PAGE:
> >  [<c019d168>] sys_mount+0x61/0x99
> >  [<c0102908>] sysenter_do_call+0x12/0x36
> > Mem-Info:
> > DMA per-cpu:
> > CPU    0: hi:    0, btch:   1 usd:   0
> > Normal per-cpu:
> > CPU    0: hi:  186, btch:  31 usd:   0
> > Active_anon:25471 active_file:22802 inactive_anon:25812
> >  inactive_file:33619 unevictable:2 dirty:2452 writeback:135 unstable:0
> >  free:4346 slab:4308 mapped:26038 pagetables:912 bounce:0
> > DMA free:2060kB min:84kB low:104kB high:124kB active_anon:1660kB inactive_anon:1848kB active_file:144kB inactive_file:868kB unevictable:0kB present:15788kB pages_scanned:0 all_unreclaimable? no
> > lowmem_reserve[]: 0 489 489
> > Normal free:15324kB min:2788kB low:3484kB high:4180kB active_anon:100224kB inactive_anon:101400kB active_file:91064kB inactive_file:133608kB unevictable:8kB present:501392kB pages_scanned:0 all_unreclaimable? no
> > lowmem_reserve[]: 0 0 0
> > DMA: 1*4kB 1*8kB 0*16kB 0*32kB 0*64kB 0*128kB 0*256kB 0*512kB 0*1024kB 1*2048kB 0*4096kB = 2060kB
> > Normal: 1283*4kB 648*8kB 159*16kB 53*32kB 10*64kB 1*128kB 0*256kB 0*512kB 0*1024kB 0*2048kB 0*4096kB = 15324kB
> > 57947 total pagecache pages
> > 878 pages in swap cache
> > Swap cache stats: add 920, delete 42, find 11/11
> > Free swap  = 1016436kB
> > Total swap = 1020116kB
> > 131056 pages RAM
> > 4233 pages reserved
> > 90573 pages shared
> > 77286 pages non-shared
> > EXT4-fs: mballoc enabled
> > EXT4-fs (dm-2): mounted filesystem with ordered data mode
> >
> > Thus it seems like the original bug is still there and any ideas how to
> > debug the problem further are appreciated..
> >
> > The complete dmesg and kernel config are here:
> >
> > http://www.kernel.org/pub/linux/kernel/people/bart/ext4-paf.dmesg
> > http://www.kernel.org/pub/linux/kernel/people/bart/ext4-paf.config
> 
> This looks very similar to the kmemleak ext4 reports upon a mount. If
> it is the same issue, which from the trace it seems it is, then this
> is due to an extra kmalloc() allocation and this apparently will not
> get fixed on 2.6.31 due to the closeness of the merge window and the
> non-criticalness this issue has been deemed.
> 

I suspect the more pressing concern is why is this kmalloc() resulting in
an order-5 allocation request? What size is the buffer being requested?
Was that expected?  What is the contents of /proc/slabinfo in case a buffer
that should have required order-1 or order-2 is using a higher order for
some reason.

> A patch fix is part of the ext4-patchqueue
> http://repo.or.cz/w/ext4-patch-queue.git
> 

p.s. I'm will be offline until Tuesday so will not be initially very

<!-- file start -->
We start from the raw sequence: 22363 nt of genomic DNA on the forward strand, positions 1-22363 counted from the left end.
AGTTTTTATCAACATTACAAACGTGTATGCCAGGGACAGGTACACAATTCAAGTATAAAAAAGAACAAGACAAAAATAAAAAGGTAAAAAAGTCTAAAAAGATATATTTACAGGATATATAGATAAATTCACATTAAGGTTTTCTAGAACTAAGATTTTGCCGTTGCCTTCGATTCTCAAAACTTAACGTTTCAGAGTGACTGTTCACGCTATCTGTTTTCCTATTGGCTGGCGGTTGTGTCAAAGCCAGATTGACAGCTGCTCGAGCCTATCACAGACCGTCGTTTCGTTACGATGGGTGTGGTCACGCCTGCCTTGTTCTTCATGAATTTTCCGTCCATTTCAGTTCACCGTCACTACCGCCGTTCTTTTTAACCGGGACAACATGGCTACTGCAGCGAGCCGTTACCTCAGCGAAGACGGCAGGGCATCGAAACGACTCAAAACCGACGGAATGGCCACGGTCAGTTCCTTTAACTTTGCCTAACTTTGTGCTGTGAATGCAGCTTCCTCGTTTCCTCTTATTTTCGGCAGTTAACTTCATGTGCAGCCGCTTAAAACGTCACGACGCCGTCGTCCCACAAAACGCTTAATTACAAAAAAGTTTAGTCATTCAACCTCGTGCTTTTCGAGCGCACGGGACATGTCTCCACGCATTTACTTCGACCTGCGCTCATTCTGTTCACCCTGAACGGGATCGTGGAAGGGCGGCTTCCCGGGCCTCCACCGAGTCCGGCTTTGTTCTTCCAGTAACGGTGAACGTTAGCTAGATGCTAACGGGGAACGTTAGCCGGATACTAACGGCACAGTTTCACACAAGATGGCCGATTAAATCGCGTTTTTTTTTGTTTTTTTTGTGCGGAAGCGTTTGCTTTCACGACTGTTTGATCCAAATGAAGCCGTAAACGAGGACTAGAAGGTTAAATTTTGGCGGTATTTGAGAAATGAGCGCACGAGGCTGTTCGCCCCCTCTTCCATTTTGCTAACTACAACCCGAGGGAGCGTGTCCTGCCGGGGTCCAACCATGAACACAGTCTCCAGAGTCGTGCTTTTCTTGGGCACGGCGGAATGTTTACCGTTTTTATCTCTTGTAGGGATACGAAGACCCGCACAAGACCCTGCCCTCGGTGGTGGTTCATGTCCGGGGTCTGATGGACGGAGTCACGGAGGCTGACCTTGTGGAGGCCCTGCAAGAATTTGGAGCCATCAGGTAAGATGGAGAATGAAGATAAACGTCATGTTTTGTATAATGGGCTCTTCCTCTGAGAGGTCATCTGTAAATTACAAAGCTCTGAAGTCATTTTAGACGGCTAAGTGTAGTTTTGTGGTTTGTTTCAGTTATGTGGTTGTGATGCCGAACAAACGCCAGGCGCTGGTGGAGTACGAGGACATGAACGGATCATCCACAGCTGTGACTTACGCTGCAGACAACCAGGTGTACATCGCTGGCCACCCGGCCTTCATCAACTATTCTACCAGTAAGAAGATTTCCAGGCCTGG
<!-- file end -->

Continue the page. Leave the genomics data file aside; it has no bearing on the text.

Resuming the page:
responsive.
Theodore Ts'o - Sept. 5, 2009, 2:28 p.m.
On Thu, Sep 03, 2009 at 01:49:14PM +0100, Mel Gorman wrote:
> > 
> > This looks very similar to the kmemleak ext4 reports upon a mount. If
> > it is the same issue, which from the trace it seems it is, then this
> > is due to an extra kmalloc() allocation and this apparently will not
> > get fixed on 2.6.31 due to the closeness of the merge window and the
> > non-criticalness this issue has been deemed.

No, it's a different problem.

> I suspect the more pressing concern is why is this kmalloc() resulting in
> an order-5 allocation request? What size is the buffer being requested?
> Was that expected?  What is the contents of /proc/slabinfo in case a buffer
> that should have required order-1 or order-2 is using a higher order for
> some reason.

It's allocating 68,000 bytes for the mb_history structure, which is
used for debugging purposes.  That's why it's optional and we continue
if it's not allocated.  We should fix it to use vmalloc() and I'm
inclined to turn it off by default since it's not worth the overhead,
and most ext4 users won't find it useful or interesting.

	      	   	      	    	 - Ted
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Mel Gorman - Sept. 8, 2009, 11 a.m.
On Sat, Sep 05, 2009 at 10:28:37AM -0400, Theodore Tso wrote:
> On Thu, Sep 03, 2009 at 01:49:14PM +0100, Mel Gorman wrote:
> > > 
> > > This looks very similar to the kmemleak ext4 reports upon a mount. If
> > > it is the same issue, which from the trace it seems it is, then this
> > > is due to an extra kmalloc() allocation and this apparently will not
> > > get fixed on 2.6.31 due to the closeness of the merge window and the
> > > non-criticalness this issue has been deemed.
> 
> No, it's a different problem.
> 
> > I suspect the more pressing concern is why is this kmalloc() resulting in
> > an order-5 allocation request? What size is the buffer being requested?
> > Was that expected?  What is the contents of /proc/slabinfo in case a buffer
> > that should have required order-1 or order-2 is using a higher order for
> > some reason.
> 
> It's allocating 68,000 bytes for the mb_history structure, which is
> used for debugging purposes.  That's why it's optional and we continue
> if it's not allocated.  We should fix it to use vmalloc()

You could call with kmalloc(FLAGS|GFP_NOWARN) with a fallback to
vmalloc() and a disable if vmalloc() fails as well.  Maybe check out what
kernel/profile.c#profile_init() to allocate a large buffer and do something
similar?

> and I'm
> inclined to turn it off by default since it's not worth the overhead,
> and most ext4 users won't find it useful or interesting.
> 

I can't comment as I don't know what sort of debugging it's useful for.